The estate includes more rooms in this second house, as well as old barns and sheds, which are used for storage. They are all stand in a large square, and the entire effect is charming.  I see these old wood houses through out the country, and once in a while I get to enter one.  There was an ice cream parlor, a thrift store and another that was an antique shop, but I was thrilled to get to spend the night inside one.  All of these 1800's wooden structures are protected by antiquity laws.  I have great respect for a country that so honors its own heritage. They are amazing.

 This property goes down to the Kajaani river, in which a castle was built on an island starting in 1604.  The ruins of the castle are still there, in fact the bridge from one side of the town to the other runs right across the ruins.  The castle held two records for European castles in its day.  It was the smallest stone castle in Europe and the furthest north. 

What an amazing property.  We hope to get chance to go back for another stay before we head home next spring.

Sunday, August 20, 2017

Cooking Time

So did you think I had fallen off the planet?  Sometimes. the world I live in now is so different, I sort of wonder.  My husband and I are serving a mission for our church in Finland.  We've been here almost a year and we are loving it.  So what does one do while serving a mission in Finland you ask? There are many different assignments possible for missionaries, but for us, as senior missionaries serving for The Church of Jesus Christ of Latter-day Saints, we are part of a support system for the younger missionaries serving here.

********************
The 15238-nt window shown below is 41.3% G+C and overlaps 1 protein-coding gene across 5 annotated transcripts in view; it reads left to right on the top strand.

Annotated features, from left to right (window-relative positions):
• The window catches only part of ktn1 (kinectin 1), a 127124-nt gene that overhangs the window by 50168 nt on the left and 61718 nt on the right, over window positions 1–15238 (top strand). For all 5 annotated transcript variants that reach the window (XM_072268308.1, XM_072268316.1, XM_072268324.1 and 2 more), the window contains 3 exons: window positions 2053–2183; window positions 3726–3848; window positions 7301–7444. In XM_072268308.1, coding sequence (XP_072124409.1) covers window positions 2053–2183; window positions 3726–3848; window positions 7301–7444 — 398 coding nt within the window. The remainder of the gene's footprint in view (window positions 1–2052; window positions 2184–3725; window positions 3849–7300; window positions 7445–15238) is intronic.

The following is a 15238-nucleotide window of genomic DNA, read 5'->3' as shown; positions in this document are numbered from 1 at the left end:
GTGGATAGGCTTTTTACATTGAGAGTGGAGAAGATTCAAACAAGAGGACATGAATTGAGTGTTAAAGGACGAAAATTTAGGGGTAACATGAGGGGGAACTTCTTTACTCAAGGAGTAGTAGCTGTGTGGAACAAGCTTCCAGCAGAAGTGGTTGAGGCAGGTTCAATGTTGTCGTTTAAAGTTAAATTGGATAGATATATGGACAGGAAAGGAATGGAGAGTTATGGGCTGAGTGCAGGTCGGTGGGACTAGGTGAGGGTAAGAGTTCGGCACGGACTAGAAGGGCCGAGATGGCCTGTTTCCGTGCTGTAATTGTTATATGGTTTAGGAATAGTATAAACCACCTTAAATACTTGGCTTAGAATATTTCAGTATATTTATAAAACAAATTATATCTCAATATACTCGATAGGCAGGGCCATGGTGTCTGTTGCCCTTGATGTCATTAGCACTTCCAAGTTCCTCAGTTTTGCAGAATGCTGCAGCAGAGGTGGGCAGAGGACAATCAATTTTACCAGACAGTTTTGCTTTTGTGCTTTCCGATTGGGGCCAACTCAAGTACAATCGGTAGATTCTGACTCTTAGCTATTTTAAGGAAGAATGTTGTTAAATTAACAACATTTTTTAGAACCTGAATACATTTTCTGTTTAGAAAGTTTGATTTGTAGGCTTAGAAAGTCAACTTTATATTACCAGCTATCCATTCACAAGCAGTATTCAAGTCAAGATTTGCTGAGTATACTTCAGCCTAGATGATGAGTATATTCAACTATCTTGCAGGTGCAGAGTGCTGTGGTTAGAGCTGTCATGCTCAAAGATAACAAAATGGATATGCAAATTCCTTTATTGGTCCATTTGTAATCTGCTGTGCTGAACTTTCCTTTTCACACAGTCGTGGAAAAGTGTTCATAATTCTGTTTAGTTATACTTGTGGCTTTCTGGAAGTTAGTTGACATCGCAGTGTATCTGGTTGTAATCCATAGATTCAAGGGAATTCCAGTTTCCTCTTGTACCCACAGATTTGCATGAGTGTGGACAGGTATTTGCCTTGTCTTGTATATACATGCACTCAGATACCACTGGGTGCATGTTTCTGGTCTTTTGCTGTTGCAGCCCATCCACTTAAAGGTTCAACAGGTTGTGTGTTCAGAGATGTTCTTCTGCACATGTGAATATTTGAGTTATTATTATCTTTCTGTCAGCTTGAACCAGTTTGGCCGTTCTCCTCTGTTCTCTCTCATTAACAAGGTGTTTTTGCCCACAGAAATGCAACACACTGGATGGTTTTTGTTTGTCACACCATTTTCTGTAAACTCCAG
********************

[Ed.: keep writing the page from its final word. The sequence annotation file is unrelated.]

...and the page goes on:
So why the pictures of food?  One of our assignments is to cook for missionaries who come to the Mission Home for conferences.  I've never been an enthusiastic cook, so this has been kind of a new world for me.  I have learned a lot, and will probably be a better cook when I get home next spring.

Above is a favorite for the misionaries, taco salad.
Soup is always popular here in the winter.   
 This missionary is ready to chow down.  Did you notice his napkin and silverware in his breast pocket?  Nice touch!
Its amazing how long it takes to assemble 30 dinner salads... the best part is counting the ingredients so you come out even at the end.  Who knew I'd use my math skills this way.

Sandwiches, Rice Crispy Treats, chips, carrot sticks and pears with Lingonberry Jam!  Lingonberries are related to cranberries, and are very Finnish.  I've learned to like it on chicken sandwiches.  Kind of like the designer sandwiches you get at Bakery Sandwich shops at home around Thanksgiving time.

 This time its chicken salad sandwiches, chips, apples, carrots and brownies.  Yum
 My daughter in Texas even made me an apron. (She also made a Christmas Stocking out of her Dad's old ties for Christmas)
Sometimes the missionaries even step into the kitchen to help us.

 Other times its the other senior missionaries, who normally do office work, or have other assignments, will step in to help with a meal.  That's a lot of salad.

Surprisingly I still have enough interest in cooking, to entertain other senior missionaries on weekends.

We have loved our work here.  The Finnish members of the church are wonderful, as are the other missionaries we meet in the course of our work.  We are making so many friends and learning so much, that we feel younger than we have in years.